My fat-bike season already started on November 28th with a ride in Prés d'Orvin. When the snow reached the lowlands at the beginning of December, I was able to start my snow rides right from our doorstep for two weekends. The Montagne de Romont and Plagne were my destinations on each of those weekends. Except for Sunday, December 12th, the weather wasn't the best. Fog, wind, and snowfall never bother me. On the contrary, it's much more an achievement to stand under the Chasseral antenna with 100kph winds and heavy snowfall than getting there on a pleasant, sunny winter day.
This past weekend I took Friday and Monday off. Unfortunately, I only managed to head out for a ride on Monday, the last day of my extended weekend. On Sunday, I had my booster shot midday, which meant not enough time before the appointment, and then it was too late to head to Prés d'Orvin, which is a popular weekend destination for anyone wanting to go into the snow. On a side note, I was pretty impressed with how well organized the vaccination center was and how quickly I was in and out of there with a booster shot into my left shoulder and a new certificate in my right hand. Back to the topic; on weekends I prefer to be in Prés d'Orvin before 8AM and be done with my ride when the masses arrive. This year, I'm not able to leave this early, so I'm less inclined to drive up there. But, on a weekday like this Monday, the place isn't busy. Traffic is light, and parking is plentiful. The ski lifts were operating, but the slope wasn't busy. I decided to climb it for my first descent of the winter. The snow was great, but poor visibility due to heavy fog made descending challenging.
Once at the bottom, I turned west to climb towards the Place Centrale. The winter hiking trails were perfectly groomed all the way to the cross-country skiing center. From there, I had to hop on the ice-covered road for about a kilometer, until the winter hiking trail continued off to the left. The official winter hiking path, when groomed, makes a turn eastwards to bring people to the Place Centrale. To my surprise, that upper leg of the trail was missing. Fortunately for me, hordes of snowshoers had taken the straight way up the mountain on the weekend, leaving behind a perfectly rideable trail from bottom to top. I finally got out of the fog while getting up that climb. I dropped down on the northern side, rode the cross-country ski track for a few hundred meters, then took the straight way to the Métairie du Milieu de Bienne, where I hopped back on the cross-country ski track. It dropped me right off at the backside of the Chasseral. The climb to the antenna that followed wasn't rideable. It rarely is.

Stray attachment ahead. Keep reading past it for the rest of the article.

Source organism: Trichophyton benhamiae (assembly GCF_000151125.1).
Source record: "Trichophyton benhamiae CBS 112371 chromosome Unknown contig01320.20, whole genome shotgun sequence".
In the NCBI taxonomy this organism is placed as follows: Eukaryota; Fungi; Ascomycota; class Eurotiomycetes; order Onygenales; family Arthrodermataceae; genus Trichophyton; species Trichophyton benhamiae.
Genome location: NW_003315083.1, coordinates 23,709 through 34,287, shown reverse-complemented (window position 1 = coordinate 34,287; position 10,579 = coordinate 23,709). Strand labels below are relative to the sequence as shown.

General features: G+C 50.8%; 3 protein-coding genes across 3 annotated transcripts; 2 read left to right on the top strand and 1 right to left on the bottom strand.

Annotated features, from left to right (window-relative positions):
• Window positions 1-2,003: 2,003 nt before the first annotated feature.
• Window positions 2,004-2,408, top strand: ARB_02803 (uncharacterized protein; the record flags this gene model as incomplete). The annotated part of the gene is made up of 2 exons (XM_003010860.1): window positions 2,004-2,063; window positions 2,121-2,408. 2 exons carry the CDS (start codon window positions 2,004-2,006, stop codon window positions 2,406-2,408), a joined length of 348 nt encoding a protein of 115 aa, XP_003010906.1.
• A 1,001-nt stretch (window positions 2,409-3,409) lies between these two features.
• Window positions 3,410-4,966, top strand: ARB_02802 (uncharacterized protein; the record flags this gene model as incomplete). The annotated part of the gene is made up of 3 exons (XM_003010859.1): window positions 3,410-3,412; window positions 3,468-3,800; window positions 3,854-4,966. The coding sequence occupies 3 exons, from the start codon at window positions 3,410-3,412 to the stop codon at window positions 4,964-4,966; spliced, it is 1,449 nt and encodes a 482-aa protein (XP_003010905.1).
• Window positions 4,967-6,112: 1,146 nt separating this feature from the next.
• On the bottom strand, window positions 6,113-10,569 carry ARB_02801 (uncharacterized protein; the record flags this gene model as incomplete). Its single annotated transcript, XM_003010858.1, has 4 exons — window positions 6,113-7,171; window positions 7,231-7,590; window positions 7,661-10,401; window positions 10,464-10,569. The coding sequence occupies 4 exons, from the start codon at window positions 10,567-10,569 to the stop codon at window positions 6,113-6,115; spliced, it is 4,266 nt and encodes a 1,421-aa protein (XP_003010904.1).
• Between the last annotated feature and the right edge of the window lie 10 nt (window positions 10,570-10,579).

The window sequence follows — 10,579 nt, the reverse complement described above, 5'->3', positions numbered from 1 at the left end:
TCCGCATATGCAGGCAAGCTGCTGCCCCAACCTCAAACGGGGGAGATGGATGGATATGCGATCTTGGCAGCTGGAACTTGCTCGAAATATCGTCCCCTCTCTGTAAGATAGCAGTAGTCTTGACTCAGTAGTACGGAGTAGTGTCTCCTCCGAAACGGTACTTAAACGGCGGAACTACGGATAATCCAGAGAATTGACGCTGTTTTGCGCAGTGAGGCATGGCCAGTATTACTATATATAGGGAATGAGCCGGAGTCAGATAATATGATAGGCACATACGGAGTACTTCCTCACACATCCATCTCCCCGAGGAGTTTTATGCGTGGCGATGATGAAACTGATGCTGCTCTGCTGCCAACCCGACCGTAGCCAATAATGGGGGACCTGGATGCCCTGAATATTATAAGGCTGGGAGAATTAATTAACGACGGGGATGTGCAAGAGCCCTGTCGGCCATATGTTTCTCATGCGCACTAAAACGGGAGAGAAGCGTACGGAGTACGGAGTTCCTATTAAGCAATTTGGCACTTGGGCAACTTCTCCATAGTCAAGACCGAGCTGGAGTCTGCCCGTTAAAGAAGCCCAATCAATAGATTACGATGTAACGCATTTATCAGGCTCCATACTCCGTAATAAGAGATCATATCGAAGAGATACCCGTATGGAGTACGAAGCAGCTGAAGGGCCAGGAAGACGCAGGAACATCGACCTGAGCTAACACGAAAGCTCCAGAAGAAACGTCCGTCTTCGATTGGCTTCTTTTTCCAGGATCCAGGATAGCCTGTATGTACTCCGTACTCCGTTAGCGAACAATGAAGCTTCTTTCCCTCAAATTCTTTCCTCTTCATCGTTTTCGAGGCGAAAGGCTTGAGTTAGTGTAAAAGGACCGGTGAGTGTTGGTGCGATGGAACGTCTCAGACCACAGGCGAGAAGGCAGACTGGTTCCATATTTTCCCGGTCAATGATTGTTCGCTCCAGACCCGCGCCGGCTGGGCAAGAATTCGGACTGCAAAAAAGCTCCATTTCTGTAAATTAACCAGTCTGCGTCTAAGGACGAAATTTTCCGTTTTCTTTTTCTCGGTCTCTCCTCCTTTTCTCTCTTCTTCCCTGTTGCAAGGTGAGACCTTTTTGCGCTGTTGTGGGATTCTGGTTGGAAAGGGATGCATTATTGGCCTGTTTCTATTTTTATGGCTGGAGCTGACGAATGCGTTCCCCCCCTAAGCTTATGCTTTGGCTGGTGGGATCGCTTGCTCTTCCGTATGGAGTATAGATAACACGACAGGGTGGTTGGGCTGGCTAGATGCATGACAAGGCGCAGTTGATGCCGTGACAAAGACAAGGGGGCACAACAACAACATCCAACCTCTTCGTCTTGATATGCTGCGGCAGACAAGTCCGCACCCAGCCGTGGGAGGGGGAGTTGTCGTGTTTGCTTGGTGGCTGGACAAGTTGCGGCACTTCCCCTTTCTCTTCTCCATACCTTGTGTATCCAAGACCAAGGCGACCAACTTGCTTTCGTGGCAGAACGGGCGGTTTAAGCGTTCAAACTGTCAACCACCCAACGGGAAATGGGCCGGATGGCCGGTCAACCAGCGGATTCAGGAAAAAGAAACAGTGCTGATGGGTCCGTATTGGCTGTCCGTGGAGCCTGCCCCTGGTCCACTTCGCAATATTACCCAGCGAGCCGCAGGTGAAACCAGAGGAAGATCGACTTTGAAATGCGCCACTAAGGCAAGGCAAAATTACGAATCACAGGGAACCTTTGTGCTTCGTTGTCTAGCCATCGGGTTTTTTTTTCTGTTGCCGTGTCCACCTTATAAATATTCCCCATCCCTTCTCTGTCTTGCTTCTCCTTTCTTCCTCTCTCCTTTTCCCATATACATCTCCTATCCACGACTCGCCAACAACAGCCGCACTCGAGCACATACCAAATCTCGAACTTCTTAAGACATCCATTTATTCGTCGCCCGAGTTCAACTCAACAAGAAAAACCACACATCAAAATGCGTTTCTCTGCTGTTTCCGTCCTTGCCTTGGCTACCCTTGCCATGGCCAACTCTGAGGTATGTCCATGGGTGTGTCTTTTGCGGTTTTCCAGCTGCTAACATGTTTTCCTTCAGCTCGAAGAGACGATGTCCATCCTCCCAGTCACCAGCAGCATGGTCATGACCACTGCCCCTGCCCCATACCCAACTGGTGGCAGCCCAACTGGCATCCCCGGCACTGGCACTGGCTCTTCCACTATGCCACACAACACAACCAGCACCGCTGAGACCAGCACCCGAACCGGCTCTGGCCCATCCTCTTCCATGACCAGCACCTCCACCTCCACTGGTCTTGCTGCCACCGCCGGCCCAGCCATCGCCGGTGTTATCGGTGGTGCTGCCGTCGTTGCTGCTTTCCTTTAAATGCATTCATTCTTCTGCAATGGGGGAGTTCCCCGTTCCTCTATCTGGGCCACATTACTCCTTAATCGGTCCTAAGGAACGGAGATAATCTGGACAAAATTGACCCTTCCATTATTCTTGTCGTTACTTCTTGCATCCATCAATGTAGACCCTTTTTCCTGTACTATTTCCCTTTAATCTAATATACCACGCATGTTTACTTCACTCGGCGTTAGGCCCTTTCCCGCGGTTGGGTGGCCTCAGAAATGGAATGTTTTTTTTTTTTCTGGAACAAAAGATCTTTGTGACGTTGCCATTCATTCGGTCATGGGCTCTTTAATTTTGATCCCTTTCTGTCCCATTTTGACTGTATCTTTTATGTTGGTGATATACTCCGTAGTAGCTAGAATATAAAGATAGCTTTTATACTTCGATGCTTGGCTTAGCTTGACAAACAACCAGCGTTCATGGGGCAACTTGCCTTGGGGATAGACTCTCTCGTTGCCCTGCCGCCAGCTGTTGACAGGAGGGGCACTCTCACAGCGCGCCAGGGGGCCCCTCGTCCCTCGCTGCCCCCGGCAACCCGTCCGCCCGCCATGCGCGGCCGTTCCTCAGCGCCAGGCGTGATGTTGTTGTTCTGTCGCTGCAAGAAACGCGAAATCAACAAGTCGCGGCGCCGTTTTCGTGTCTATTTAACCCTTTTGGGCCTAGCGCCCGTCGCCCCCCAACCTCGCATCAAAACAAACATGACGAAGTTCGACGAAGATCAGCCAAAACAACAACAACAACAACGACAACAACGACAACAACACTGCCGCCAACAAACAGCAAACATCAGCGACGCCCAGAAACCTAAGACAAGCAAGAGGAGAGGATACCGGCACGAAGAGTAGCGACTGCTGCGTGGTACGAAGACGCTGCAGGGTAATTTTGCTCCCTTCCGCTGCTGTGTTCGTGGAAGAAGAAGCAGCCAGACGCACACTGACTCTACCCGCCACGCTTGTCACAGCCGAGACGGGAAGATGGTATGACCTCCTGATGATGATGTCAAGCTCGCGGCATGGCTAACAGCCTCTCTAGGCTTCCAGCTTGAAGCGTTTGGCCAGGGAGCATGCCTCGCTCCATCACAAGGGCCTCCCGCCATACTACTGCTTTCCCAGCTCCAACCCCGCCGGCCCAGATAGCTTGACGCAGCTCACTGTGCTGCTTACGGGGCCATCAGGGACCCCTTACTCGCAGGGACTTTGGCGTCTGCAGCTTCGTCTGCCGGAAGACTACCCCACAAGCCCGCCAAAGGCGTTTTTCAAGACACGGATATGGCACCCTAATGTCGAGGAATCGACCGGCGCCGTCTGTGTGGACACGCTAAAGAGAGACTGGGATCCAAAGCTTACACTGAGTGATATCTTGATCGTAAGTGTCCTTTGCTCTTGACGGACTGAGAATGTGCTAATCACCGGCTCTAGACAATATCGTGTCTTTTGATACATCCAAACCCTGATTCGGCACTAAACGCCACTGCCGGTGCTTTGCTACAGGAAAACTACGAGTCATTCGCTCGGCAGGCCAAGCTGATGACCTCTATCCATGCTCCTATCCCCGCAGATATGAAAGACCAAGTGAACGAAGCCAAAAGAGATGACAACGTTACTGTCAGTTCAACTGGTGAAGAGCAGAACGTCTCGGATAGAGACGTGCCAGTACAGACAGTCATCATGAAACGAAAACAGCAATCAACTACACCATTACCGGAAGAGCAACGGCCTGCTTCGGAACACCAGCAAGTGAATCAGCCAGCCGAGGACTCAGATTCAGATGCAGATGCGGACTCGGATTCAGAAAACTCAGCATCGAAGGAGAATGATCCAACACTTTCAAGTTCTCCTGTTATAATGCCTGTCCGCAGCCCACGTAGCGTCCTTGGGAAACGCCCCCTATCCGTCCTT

The best followed at that point; the crest trail eastwards back to the Place Centrale. It was rideable all the way, even some of the challenging drops that are formed by snow accumulation. The dropper seat post comes in handy along this trail. Each time the trail drops, I lower the dropper. Each time the trail is flat or has an incline, I move the saddle back to the top. After 3 years of usage, the thing needs to be serviced, though. Most droppers aren't user-serviceable and need to be sent in for service. I hate that. This is the main reason I've never and will never own a full-suspension bike or even a hardtail. I simply don't want parts on a bike that I can't easily service myself. Because a dropper post offers some real benefits, particularly for a fat-bike ridden in snow, I have one on my Snakedriver. I don't have one on any of my other bikes and decided not to equip my Stooge MK5 with one. A telescoping seat post will wear out even quicker than 3 years on a bike ridden on dusty or muddy trails.